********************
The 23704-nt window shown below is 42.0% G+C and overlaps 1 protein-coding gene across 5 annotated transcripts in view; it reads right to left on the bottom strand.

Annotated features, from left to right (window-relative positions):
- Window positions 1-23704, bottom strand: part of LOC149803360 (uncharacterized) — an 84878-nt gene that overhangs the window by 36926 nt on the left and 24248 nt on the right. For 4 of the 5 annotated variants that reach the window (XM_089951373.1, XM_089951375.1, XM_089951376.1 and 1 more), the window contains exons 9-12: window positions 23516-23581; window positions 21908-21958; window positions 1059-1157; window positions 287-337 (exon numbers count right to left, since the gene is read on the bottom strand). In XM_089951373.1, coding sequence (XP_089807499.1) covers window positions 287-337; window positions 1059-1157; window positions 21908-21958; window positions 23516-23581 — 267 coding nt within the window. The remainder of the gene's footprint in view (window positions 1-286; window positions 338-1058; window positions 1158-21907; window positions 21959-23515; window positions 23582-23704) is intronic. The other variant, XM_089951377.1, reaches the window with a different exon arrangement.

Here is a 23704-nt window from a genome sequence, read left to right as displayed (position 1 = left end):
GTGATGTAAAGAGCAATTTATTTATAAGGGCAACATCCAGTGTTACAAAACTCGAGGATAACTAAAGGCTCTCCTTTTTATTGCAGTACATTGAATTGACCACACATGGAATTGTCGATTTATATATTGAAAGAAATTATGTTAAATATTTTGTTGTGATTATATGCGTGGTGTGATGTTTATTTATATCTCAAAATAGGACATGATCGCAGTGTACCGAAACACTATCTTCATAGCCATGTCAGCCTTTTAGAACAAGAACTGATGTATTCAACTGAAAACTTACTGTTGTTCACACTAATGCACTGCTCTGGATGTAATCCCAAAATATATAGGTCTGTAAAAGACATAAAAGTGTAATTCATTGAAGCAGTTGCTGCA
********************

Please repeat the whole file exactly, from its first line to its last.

The 23704-nt window shown below is 42.0% G+C and overlaps 1 protein-coding gene across 5 annotated transcripts in view; it reads right to left on the bottom strand.

Annotated features, from left to right (window-relative positions):
- Window positions 1-23704, bottom strand: part of LOC149803360 (uncharacterized) — an 84878-nt gene that overhangs the window by 36926 nt on the left and 24248 nt on the right. For 4 of the 5 annotated variants that reach the window (XM_089951373.1, XM_089951375.1, XM_089951376.1 and 1 more), the window contains exons 9-12: window positions 23516-23581; window positions 21908-21958; window positions 1059-1157; window positions 287-337 (exon numbers count right to left, since the gene is read on the bottom strand). In XM_089951373.1, coding sequence (XP_089807499.1) covers window positions 287-337; window positions 1059-1157; window positions 21908-21958; window positions 23516-23581 — 267 coding nt within the window. The remainder of the gene's footprint in view (window positions 1-286; window positions 338-1058; window positions 1158-21907; window positions 21959-23515; window positions 23582-23704) is intronic. The other variant, XM_089951377.1, reaches the window with a different exon arrangement.

Here is a 23704-nt window from a genome sequence, read left to right as displayed (position 1 = left end):
GTGATGTAAAGAGCAATTTATTTATAAGGGCAACATCCAGTGTTACAAAACTCGAGGATAACTAAAGGCTCTCCTTTTTATTGCAGTACATTGAATTGACCACACATGGAATTGTCGATTTATATATTGAAAGAAATTATGTTAAATATTTTGTTGTGATTATATGCGTGGTGTGATGTTTATTTATATCTCAAAATAGGACATGATCGCAGTGTACCGAAACACTATCTTCATAGCCATGTCAGCCTTTTAGAACAAGAACTGATGTATTCAACTGAAAACTTACTGTTGTTCACACTAATGCACTGCTCTGGATGTAATCCCAAAATATATAGGTCTGTAAAAGACATAAAAGTGTAATTCATTGAAGCAGTTGCTGCA